|Editor:- January 10, 2017 - If you're seriously
interested in data security in SSDs you'll already know that encryption is
simply a promise to delay access to secured data rather than a guarantee that
it will remain denied to those who shouldn't see it. That's why the
SSD fast purge /
autonomous data destruct / fast secure erase market has developed so many
ingenious ways to offer better security assurance - which you can pick to
match your deployment's time to erase, electrical power to erase and
monetary cost budget.|
I noticed a
post on linkedin by Dennis
Eodice VP Strategic Sales - Foremay - who says
the company has a patent -
- for a technique which physically destroys the nand flash in an SSD using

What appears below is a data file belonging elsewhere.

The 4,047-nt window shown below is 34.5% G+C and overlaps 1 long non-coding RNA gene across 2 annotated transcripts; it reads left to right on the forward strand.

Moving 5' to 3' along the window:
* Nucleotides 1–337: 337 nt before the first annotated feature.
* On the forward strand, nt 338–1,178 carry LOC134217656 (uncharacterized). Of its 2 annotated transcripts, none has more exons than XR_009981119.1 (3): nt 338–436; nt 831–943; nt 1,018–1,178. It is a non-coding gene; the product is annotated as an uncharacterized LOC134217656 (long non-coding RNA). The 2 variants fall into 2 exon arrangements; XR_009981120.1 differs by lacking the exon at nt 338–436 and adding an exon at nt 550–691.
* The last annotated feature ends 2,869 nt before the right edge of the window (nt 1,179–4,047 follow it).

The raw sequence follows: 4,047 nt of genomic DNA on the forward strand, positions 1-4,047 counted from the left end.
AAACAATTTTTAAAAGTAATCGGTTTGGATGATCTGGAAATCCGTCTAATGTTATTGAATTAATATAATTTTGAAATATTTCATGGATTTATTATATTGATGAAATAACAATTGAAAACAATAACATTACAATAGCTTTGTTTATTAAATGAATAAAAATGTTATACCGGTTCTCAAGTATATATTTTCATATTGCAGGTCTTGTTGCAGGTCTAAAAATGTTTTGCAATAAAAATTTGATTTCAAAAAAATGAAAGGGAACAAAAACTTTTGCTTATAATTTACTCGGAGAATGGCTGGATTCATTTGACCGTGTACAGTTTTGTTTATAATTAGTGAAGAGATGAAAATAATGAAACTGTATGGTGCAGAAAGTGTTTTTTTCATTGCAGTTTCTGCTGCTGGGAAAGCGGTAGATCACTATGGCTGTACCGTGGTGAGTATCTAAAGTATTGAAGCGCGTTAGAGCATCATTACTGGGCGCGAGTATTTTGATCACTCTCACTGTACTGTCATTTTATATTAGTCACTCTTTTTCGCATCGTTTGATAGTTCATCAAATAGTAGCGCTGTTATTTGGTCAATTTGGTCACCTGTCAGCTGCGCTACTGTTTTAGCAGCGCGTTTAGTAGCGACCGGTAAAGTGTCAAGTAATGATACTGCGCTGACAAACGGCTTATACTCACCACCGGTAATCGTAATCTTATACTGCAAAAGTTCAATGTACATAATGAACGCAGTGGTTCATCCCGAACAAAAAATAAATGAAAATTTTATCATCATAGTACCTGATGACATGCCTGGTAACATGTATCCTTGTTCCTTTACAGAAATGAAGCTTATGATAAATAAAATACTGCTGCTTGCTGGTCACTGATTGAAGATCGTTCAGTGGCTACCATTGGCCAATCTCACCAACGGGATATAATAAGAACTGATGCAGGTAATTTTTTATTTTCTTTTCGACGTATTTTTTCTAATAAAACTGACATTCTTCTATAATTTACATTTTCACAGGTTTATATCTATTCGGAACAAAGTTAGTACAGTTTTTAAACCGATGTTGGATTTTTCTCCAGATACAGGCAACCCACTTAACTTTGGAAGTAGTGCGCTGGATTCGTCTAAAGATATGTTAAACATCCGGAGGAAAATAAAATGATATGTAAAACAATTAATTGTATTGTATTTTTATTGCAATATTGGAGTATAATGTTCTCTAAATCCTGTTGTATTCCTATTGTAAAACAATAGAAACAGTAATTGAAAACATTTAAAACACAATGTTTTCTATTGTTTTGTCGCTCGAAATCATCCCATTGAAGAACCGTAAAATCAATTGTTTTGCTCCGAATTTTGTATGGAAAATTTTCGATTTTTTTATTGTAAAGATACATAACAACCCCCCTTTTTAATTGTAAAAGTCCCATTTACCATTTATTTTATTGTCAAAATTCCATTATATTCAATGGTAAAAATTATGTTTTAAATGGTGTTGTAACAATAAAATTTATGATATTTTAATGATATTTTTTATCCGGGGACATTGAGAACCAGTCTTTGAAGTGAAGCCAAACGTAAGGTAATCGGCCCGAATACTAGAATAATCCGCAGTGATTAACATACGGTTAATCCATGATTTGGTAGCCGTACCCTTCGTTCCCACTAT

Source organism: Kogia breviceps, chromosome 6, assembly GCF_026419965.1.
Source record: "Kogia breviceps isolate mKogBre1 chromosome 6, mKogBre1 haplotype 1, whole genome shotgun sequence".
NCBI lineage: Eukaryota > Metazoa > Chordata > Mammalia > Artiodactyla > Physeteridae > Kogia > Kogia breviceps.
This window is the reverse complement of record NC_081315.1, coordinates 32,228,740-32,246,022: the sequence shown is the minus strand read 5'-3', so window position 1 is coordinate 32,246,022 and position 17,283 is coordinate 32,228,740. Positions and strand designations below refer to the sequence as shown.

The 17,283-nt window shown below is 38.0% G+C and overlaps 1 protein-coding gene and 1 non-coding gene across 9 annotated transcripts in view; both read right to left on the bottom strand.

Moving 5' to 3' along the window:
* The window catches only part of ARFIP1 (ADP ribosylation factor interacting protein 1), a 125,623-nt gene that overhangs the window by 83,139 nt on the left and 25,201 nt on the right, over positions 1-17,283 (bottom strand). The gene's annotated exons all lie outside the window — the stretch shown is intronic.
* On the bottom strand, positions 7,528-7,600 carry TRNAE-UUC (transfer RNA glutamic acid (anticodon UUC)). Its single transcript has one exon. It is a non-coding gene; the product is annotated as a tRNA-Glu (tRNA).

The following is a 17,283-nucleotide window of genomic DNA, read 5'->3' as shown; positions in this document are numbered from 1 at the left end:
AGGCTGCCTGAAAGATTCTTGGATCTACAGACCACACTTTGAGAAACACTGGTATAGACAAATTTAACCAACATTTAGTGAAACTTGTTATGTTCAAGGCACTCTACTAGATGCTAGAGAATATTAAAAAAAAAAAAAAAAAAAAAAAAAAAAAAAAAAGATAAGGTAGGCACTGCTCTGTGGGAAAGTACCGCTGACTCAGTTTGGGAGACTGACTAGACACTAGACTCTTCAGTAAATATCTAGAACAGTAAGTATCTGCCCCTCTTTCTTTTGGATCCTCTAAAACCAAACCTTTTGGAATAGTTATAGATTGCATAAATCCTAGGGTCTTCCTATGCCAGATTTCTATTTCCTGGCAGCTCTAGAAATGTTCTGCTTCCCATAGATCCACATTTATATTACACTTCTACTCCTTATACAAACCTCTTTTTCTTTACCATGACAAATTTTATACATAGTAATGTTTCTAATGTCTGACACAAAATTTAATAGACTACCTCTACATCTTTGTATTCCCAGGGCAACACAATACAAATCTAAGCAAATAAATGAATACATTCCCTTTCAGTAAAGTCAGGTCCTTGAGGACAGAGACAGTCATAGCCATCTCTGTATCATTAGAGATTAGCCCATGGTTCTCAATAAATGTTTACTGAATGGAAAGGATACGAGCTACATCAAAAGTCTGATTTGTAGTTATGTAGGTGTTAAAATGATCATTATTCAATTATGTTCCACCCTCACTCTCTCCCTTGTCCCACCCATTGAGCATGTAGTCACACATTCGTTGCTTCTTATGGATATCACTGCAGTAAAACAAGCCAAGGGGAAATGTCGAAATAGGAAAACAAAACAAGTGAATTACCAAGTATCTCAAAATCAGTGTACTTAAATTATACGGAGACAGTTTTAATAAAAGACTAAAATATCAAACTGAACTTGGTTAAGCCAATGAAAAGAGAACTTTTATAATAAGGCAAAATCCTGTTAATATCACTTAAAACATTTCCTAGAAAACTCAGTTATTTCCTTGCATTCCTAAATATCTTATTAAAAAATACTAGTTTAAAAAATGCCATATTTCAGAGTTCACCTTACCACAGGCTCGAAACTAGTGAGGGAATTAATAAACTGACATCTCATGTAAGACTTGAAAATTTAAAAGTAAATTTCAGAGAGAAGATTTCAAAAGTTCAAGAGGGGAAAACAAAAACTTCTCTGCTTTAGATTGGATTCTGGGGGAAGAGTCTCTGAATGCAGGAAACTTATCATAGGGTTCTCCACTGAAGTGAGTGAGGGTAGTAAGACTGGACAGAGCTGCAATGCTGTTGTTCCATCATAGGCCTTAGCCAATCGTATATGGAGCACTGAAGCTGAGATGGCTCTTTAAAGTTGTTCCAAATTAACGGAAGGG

addressibly directed high voltage.
The implied message being that if
any other companies have used similar techniques to secure SSDs which are
sold in other regions - Foremay thinks this patent is enforceable to prevent
this technique being used in competing SSDs sold in the US.
ships aerospace 8TB 2.5" NVMe SSD|
|Editor:- September 26, 2016 - Foremay today
volume production of 8TB models in its rugged secure 2.5" U.2 NVMe SSD
product range - which with PCIe x4 lanes has R/W speeds up to 1.2GB/s with
latency as little as 25 microseconds. Optional features of the SC199 hi rel
- Military secure erase and fast erase features.
- Rugged designs with anti-shock and anti-vibration, meeting MIL-STD-810G/F
also:- PCIe SSDs,
- Anti-radiation and anti-emission, both electrical and magnetic, for
aerospace applications subject to the customer's specifications.
|how fast is fast erase?